How To Manage Your Period When You're Sick Or During An Emergency

How To Manage Your Period When You're Sick Or During An Emergency

How To Manage Your Period When You're Sick Or During An Emergency

How Periods Are Affected By Illness & Emergencies

The Highlights:

  • Events like natural disasters and illnesses that tax your body can interfere with your regular flow, thanks to added stress on the body, both physically and emotionally.
  • When sick, choose your period products wisely. You’ll want to think about how often you are able to change your product (longer-form solutions like period discs and cups may be best), your laundry capabilities, as well as recognize that if you’re bearing down from coughing, pooping, and/or vomiting, that your inserted period product may spill or fall out of place.
  • During a hospital stay, your period product also matters. Some insertable products (like tampons) may not be allowed, while reusable menstrual cups’ cleanliness may be hard to maintain. 
  • Prep ahead of time for natural disasters by creating a period survival kit you can grab in a hurry.

The Full Read:

Have you ever thought about what you’d do if you had your period while ill or during a major emergency?  Let’s get you ready, just in case! Here’s how such events can change your cycle, and how best prep for the possibility of a period while in peril.

We’ll walk you through:

  • If you have a cold or flu / a stomach bug or food poisoning
  • If you are practicing social distancing or in quarantine
  • If you’re stuck in the hospital
  • There’s a natural disaster

How Illnesses and Emergencies May Affect Your Cycle

While not all illnesses and emergencies will impact the menstrual cycle directly, the side effects sure can. Here are three main ways your cycle can be impacted, whether directly or indirectly:

  • Dehydration. It’s easier to become dehydrated when you’re sick, as you lose more fluids than usual thanks to excess sweating, vomiting, and/or using the bathroom. According to naturopathic doctor and women’s health expert, Dr. Erica Matluck, the body responds to dehydration by doing its best to retain water.  This can mean exacerbation of already-uncomfortable period symptoms like bloating and fatigue.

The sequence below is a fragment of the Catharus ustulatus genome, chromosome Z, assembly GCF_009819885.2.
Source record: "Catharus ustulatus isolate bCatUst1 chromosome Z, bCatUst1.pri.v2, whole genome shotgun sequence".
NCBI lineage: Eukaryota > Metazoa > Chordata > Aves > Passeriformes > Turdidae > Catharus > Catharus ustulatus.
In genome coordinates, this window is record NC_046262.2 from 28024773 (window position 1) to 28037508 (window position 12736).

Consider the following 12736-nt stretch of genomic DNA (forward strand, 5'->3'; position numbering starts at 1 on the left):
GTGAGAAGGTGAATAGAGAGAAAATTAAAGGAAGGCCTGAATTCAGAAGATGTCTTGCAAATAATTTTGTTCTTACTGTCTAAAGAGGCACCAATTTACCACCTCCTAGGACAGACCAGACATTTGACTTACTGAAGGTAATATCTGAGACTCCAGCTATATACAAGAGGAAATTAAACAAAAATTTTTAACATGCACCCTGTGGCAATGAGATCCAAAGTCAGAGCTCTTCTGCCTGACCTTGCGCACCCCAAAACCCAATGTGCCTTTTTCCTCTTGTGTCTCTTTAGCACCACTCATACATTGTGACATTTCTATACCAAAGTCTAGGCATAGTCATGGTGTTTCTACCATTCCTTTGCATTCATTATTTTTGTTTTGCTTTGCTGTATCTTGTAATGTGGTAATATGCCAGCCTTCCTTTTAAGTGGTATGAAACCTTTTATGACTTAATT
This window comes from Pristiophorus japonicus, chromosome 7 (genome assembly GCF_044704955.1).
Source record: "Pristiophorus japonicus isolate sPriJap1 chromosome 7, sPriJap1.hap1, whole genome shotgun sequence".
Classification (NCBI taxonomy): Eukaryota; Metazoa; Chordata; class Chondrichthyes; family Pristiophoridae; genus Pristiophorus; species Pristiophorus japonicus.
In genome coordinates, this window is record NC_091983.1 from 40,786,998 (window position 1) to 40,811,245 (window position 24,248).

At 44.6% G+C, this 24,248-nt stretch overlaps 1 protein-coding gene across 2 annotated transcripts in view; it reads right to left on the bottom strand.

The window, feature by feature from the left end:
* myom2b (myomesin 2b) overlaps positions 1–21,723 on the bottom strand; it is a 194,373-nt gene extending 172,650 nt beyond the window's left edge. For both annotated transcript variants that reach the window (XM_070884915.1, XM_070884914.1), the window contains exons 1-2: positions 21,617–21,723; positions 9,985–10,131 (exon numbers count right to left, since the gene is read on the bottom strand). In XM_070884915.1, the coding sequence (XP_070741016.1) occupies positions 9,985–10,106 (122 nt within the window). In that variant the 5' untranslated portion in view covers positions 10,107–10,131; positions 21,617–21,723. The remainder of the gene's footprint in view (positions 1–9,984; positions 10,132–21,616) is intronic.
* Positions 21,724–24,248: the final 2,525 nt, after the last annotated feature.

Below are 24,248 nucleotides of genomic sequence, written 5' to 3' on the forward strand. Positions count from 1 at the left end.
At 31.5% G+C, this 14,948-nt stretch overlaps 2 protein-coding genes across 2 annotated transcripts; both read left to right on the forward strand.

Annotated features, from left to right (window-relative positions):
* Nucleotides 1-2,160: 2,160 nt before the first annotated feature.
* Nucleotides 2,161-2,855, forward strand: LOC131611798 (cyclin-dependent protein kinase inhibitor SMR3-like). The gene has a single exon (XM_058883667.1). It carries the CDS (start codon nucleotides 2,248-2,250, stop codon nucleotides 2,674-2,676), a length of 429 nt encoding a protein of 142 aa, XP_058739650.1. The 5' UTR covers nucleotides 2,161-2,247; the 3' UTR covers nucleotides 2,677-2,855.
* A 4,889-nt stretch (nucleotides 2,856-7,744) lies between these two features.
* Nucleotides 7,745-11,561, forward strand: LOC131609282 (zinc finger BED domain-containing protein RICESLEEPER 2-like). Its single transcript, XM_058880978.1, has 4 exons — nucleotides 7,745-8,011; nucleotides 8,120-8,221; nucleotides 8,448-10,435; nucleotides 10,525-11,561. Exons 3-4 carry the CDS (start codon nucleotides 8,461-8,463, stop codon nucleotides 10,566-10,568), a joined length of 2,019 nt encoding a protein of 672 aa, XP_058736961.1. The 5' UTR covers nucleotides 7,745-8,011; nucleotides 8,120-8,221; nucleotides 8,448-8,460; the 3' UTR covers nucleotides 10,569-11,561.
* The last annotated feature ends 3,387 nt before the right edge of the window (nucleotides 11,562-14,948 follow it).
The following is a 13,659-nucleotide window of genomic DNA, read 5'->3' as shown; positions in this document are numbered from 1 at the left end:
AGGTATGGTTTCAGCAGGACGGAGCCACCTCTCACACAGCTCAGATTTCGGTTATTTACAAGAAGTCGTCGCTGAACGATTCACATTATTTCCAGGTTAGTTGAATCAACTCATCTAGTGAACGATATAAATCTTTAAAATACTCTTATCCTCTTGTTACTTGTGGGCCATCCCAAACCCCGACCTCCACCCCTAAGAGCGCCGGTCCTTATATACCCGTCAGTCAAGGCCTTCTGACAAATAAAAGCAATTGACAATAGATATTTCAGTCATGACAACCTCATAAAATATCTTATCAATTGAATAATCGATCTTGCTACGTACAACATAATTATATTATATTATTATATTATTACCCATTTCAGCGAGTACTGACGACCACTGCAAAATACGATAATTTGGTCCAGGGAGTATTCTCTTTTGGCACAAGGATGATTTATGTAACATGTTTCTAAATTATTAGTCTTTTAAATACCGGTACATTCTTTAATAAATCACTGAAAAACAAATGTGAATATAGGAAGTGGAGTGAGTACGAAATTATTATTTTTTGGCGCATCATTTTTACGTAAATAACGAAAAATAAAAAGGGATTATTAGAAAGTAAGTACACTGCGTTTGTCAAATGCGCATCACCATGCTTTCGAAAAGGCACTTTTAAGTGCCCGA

• Physical stress. Vomiting, diarrhea, extreme coughing…fun times! Not only do these symptoms increase your chances of dehydration as you rid your body of fluids (perhaps from both ends), but your hormones may also take a hit.  Dr. Matluck shares that physical stress can increase cortisol levels, which means a potential suppression of the hormones we need to maintain our cycle: Estrogen and progesterone. So your period may be affected as your body gathers its resources to fight a common enemy.
  • Emotional stress. The aforementioned scenarios can all be really scary! Dr. Matluck adds that when you feel emotional stress, your nervous system turns on the fight or flight response. As your physiology prepares for survival, reproduction becomes lower-priority. So, it’s common to experience cycle irregularities and/or skipped periods.  Additionally, in one study, people who reported being stressed out prior to their periods had more severe menstruation symptoms such as cramping, headache, and fatigue, along with more severe psychological symptoms such as anxiety and depression. (8)  

Here are some things you can do to help support your body during these times. 

How To Manage Your Period: For COLD & FLU

  • Stay very hydrated. Swap your regular water for coconut water for some extra electrolytes. Consuming broth is another great way to support hydration while getting some extra minerals and nutrients. 
  • Take multivitamins. Since your appetite often wanes when you are sick, it can be harder to get all your needed nutrients via your food. Be sure your multi includes Vitamin D, magnesium, and zinc, as these nutrients can all provide some period symptom relief and support your immune system. (4)  This works best if you take a multivitamin on the regular, not just when you’re feeling ill. 
  • Rest, rest, rest. Luckily, many people on their periods don’t feel much like running a marathon anyway. Give in! We are often forced to live our lives as usual, even while our uterus is contracting like crazy and blood is coming out of our vagina. Let yourself take this time off. You double deserve it.